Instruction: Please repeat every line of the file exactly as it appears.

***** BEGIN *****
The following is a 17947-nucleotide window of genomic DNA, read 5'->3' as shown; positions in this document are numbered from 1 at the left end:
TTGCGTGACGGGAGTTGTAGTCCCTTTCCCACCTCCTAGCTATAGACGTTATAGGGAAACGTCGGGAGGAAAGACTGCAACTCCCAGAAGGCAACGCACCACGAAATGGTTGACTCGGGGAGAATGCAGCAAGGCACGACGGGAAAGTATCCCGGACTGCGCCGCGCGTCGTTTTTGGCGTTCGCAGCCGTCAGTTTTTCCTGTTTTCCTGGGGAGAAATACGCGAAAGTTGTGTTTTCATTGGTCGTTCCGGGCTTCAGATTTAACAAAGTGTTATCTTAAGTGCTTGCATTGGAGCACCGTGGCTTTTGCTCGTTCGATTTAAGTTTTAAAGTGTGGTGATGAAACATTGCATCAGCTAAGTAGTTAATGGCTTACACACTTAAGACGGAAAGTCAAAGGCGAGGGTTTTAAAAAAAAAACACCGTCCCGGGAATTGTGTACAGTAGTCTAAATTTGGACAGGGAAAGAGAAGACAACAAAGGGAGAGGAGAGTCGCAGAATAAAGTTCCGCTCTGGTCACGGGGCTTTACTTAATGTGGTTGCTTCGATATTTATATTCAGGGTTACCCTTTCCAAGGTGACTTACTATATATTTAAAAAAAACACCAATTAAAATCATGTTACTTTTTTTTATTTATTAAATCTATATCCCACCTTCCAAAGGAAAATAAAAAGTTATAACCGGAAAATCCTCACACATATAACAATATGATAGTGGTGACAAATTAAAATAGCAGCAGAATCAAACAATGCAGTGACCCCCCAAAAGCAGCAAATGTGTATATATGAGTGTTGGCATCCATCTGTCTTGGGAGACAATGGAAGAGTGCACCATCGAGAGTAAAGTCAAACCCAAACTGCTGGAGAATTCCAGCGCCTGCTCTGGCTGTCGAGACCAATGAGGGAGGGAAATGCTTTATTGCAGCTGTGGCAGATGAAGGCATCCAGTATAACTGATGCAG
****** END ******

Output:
The following is a 17947-nucleotide window of genomic DNA, read 5'->3' as shown; positions in this document are numbered from 1 at the left end:
TTGCGTGACGGGAGTTGTAGTCCCTTTCCCACCTCCTAGCTATAGACGTTATAGGGAAACGTCGGGAGGAAAGACTGCAACTCCCAGAAGGCAACGCACCACGAAATGGTTGACTCGGGGAGAATGCAGCAAGGCACGACGGGAAAGTATCCCGGACTGCGCCGCGCGTCGTTTTTGGCGTTCGCAGCCGTCAGTTTTTCCTGTTTTCCTGGGGAGAAATACGCGAAAGTTGTGTTTTCATTGGTCGTTCCGGGCTTCAGATTTAACAAAGTGTTATCTTAAGTGCTTGCATTGGAGCACCGTGGCTTTTGCTCGTTCGATTTAAGTTTTAAAGTGTGGTGATGAAACATTGCATCAGCTAAGTAGTTAATGGCTTACACACTTAAGACGGAAAGTCAAAGGCGAGGGTTTTAAAAAAAAAACACCGTCCCGGGAATTGTGTACAGTAGTCTAAATTTGGACAGGGAAAGAGAAGACAACAAAGGGAGAGGAGAGTCGCAGAATAAAGTTCCGCTCTGGTCACGGGGCTTTACTTAATGTGGTTGCTTCGATATTTATATTCAGGGTTACCCTTTCCAAGGTGACTTACTATATATTTAAAAAAAACACCAATTAAAATCATGTTACTTTTTTTTATTTATTAAATCTATATCCCACCTTCCAAAGGAAAATAAAAAGTTATAACCGGAAAATCCTCACACATATAACAATATGATAGTGGTGACAAATTAAAATAGCAGCAGAATCAAACAATGCAGTGACCCCCCAAAAGCAGCAAATGTGTATATATGAGTGTTGGCATCCATCTGTCTTGGGAGACAATGGAAGAGTGCACCATCGAGAGTAAAGTCAAACCCAAACTGCTGGAGAATTCCAGCGCCTGCTCTGGCTGTCGAGACCAATGAGGGAGGGAAATGCTTTATTGCAGCTGTGGCAGATGAAGGCATCCAGTATAACTGATGCAG